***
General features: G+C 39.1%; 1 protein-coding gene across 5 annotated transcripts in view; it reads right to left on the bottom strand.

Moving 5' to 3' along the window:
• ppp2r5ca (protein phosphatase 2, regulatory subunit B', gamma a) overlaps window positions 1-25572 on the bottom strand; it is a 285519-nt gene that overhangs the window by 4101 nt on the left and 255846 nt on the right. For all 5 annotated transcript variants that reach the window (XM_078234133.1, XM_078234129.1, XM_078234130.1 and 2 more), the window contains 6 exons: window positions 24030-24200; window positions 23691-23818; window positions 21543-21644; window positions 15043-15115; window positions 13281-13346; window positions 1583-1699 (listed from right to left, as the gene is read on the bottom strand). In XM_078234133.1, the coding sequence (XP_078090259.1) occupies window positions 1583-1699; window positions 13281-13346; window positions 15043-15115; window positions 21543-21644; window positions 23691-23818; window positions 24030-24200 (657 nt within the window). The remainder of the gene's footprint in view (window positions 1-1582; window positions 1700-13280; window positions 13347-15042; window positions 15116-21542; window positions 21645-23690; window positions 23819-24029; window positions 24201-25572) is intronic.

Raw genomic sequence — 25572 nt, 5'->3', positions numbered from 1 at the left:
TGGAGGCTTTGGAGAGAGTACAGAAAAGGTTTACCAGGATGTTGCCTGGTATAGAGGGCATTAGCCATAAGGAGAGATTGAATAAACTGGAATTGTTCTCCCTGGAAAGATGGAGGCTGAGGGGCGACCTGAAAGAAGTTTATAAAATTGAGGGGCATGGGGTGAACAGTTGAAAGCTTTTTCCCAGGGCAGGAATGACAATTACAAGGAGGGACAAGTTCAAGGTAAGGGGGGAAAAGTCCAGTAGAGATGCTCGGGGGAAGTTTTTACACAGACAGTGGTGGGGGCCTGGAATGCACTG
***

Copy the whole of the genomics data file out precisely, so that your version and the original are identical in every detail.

General features: G+C 39.1%; 1 protein-coding gene across 5 annotated transcripts in view; it reads right to left on the bottom strand.

Moving 5' to 3' along the window:
• ppp2r5ca (protein phosphatase 2, regulatory subunit B', gamma a) overlaps window positions 1-25572 on the bottom strand; it is a 285519-nt gene that overhangs the window by 4101 nt on the left and 255846 nt on the right. For all 5 annotated transcript variants that reach the window (XM_078234133.1, XM_078234129.1, XM_078234130.1 and 2 more), the window contains 6 exons: window positions 24030-24200; window positions 23691-23818; window positions 21543-21644; window positions 15043-15115; window positions 13281-13346; window positions 1583-1699 (listed from right to left, as the gene is read on the bottom strand). In XM_078234133.1, the coding sequence (XP_078090259.1) occupies window positions 1583-1699; window positions 13281-13346; window positions 15043-15115; window positions 21543-21644; window positions 23691-23818; window positions 24030-24200 (657 nt within the window). The remainder of the gene's footprint in view (window positions 1-1582; window positions 1700-13280; window positions 13347-15042; window positions 15116-21542; window positions 21645-23690; window positions 23819-24029; window positions 24201-25572) is intronic.

Raw genomic sequence — 25572 nt, 5'->3', positions numbered from 1 at the left:
TGGAGGCTTTGGAGAGAGTACAGAAAAGGTTTACCAGGATGTTGCCTGGTATAGAGGGCATTAGCCATAAGGAGAGATTGAATAAACTGGAATTGTTCTCCCTGGAAAGATGGAGGCTGAGGGGCGACCTGAAAGAAGTTTATAAAATTGAGGGGCATGGGGTGAACAGTTGAAAGCTTTTTCCCAGGGCAGGAATGACAATTACAAGGAGGGACAAGTTCAAGGTAAGGGGGGAAAAGTCCAGTAGAGATGCTCGGGGGAAGTTTTTACACAGACAGTGGTGGGGGCCTGGAATGCACTG